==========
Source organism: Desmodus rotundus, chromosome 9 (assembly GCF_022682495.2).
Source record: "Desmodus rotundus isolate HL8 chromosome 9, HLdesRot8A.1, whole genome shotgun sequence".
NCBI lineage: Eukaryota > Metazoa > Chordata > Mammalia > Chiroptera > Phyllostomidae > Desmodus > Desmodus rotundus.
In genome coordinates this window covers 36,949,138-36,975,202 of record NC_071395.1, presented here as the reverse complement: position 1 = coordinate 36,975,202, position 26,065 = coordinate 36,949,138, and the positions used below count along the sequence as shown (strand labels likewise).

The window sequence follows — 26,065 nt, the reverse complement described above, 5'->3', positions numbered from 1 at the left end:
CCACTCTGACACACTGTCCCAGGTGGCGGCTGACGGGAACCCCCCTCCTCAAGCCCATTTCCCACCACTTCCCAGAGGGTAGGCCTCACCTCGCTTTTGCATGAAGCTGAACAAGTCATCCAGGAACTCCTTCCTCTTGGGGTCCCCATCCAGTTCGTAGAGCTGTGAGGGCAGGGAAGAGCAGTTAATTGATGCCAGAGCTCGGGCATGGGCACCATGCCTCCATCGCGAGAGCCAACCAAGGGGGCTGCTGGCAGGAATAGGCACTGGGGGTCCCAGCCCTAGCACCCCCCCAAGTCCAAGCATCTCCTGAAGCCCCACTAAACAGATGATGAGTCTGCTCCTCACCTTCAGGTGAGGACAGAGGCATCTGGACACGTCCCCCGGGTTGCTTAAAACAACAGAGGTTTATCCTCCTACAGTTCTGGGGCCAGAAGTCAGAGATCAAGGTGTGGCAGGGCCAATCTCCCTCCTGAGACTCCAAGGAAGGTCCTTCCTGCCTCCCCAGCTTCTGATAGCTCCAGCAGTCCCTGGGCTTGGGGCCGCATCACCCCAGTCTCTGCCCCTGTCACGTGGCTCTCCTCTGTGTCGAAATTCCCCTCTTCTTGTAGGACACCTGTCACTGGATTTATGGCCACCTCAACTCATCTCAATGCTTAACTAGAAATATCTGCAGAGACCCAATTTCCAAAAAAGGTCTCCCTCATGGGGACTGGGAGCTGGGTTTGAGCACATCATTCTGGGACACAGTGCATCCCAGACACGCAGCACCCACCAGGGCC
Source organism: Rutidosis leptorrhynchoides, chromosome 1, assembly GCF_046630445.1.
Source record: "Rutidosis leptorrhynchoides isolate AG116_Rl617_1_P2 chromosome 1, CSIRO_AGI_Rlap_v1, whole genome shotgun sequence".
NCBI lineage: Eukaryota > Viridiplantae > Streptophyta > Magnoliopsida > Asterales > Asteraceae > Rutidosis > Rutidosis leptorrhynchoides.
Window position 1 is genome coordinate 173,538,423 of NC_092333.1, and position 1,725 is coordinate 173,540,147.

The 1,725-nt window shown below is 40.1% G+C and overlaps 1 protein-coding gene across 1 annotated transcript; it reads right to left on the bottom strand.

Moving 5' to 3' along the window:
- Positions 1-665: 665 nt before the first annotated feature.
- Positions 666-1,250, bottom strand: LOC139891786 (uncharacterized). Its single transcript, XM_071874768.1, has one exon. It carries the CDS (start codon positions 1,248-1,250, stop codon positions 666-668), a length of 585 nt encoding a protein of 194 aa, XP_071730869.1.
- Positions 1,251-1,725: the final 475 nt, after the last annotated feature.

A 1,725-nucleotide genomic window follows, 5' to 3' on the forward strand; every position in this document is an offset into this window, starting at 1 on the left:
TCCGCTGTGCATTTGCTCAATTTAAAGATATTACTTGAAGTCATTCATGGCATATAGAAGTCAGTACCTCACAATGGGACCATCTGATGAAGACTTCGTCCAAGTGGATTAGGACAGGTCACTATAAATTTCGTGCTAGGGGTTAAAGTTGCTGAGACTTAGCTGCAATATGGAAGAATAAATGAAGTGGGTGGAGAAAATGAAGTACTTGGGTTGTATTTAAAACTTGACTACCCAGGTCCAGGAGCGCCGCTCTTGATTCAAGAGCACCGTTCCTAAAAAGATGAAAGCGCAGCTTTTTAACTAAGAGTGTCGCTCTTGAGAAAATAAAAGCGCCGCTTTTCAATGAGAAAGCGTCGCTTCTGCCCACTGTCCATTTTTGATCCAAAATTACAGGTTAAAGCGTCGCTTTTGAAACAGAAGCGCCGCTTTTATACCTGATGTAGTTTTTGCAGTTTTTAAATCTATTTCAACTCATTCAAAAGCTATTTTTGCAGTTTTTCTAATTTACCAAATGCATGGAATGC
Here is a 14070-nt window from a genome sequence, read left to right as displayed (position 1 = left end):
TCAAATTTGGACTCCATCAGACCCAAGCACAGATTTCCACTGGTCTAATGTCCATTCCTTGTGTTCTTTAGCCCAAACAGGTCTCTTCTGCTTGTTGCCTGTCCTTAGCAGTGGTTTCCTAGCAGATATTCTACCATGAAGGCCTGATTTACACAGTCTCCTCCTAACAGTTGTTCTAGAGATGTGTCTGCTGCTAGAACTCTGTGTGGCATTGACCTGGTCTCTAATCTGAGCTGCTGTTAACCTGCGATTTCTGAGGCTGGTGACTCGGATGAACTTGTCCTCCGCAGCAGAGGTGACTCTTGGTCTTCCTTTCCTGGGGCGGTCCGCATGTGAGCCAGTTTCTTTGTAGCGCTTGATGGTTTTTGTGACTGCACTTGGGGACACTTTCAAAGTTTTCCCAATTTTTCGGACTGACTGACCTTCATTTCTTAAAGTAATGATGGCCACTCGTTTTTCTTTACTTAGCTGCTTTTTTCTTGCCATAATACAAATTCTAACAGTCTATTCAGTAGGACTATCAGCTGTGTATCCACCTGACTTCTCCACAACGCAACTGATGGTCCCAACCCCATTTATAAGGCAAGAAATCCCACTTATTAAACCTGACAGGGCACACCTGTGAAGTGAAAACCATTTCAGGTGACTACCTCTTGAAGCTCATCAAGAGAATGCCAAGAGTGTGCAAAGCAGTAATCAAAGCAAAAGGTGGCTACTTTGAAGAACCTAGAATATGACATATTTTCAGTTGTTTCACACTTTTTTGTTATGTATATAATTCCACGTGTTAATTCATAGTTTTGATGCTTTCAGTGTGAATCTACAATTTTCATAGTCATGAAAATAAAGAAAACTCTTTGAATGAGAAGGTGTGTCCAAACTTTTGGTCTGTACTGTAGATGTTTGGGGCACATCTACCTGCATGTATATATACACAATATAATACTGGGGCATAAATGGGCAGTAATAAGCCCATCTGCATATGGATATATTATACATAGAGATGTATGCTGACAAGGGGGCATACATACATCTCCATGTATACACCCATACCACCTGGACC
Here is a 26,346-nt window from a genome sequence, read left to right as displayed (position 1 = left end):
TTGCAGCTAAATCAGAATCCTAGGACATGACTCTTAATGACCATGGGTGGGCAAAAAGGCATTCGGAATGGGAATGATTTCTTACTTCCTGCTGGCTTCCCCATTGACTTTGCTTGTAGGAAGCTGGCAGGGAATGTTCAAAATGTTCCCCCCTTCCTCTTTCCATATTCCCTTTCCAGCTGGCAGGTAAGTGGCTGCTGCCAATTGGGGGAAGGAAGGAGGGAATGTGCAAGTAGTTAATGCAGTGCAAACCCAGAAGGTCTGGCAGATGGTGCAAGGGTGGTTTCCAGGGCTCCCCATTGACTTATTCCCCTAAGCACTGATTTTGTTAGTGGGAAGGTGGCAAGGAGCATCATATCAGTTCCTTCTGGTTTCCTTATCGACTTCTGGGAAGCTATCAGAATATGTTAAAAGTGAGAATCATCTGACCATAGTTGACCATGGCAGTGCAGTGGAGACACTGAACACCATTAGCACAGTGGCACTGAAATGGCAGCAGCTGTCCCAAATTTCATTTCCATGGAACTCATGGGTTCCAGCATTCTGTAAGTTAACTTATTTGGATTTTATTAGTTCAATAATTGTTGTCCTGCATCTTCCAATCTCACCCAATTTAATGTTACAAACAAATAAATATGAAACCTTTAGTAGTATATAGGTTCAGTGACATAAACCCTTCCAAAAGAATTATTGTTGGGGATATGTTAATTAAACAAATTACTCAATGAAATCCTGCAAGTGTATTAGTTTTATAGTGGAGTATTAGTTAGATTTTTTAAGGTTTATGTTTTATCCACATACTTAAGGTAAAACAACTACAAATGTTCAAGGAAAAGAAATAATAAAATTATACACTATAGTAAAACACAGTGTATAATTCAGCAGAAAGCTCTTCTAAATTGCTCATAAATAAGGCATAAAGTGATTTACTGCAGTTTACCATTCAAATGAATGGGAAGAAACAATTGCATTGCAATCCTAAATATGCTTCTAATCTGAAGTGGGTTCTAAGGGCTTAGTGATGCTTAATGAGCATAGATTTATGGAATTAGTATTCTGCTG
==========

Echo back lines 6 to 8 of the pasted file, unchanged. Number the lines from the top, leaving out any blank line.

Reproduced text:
CCACTCTGACACACTGTCCCAGGTGGCGGCTGACGGGAACCCCCCTCCTCAAGCCCATTTCCCACCACTTCCCAGAGGGTAGGCCTCACCTCGCTTTTGCATGAAGCTGAACAAGTCATCCAGGAACTCCTTCCTCTTGGGGTCCCCATCCAGTTCGTAGAGCTGTGAGGGCAGGGAAGAGCAGTTAATTGATGCCAGAGCTCGGGCATGGGCACCATGCCTCCATCGCGAGAGCCAACCAAGGGGGCTGCTGGCAGGAATAGGCACTGGGGGTCCCAGCCCTAGCACCCCCCCAAGTCCAAGCATCTCCTGAAGCCCCACTAAACAGATGATGAGTCTGCTCCTCACCTTCAGGTGAGGACAGAGGCATCTGGACACGTCCCCCGGGTTGCTTAAAACAACAGAGGTTTATCCTCCTACAGTTCTGGGGCCAGAAGTCAGAGATCAAGGTGTGGCAGGGCCAATCTCCCTCCTGAGACTCCAAGGAAGGTCCTTCCTGCCTCCCCAGCTTCTGATAGCTCCAGCAGTCCCTGGGCTTGGGGCCGCATCACCCCAGTCTCTGCCCCTGTCACGTGGCTCTCCTCTGTGTCGAAATTCCCCTCTTCTTGTAGGACACCTGTCACTGGATTTATGGCCACCTCAACTCATCTCAATGCTTAACTAGAAATATCTGCAGAGACCCAATTTCCAAAAAAGGTCTCCCTCATGGGGACTGGGAGCTGGGTTTGAGCACATCATTCTGGGACACAGTGCATCCCAGACACGCAGCACCCACCAGGGCC
Source organism: Rutidosis leptorrhynchoides, chromosome 1, assembly GCF_046630445.1.
Source record: "Rutidosis leptorrhynchoides isolate AG116_Rl617_1_P2 chromosome 1, CSIRO_AGI_Rlap_v1, whole genome shotgun sequence".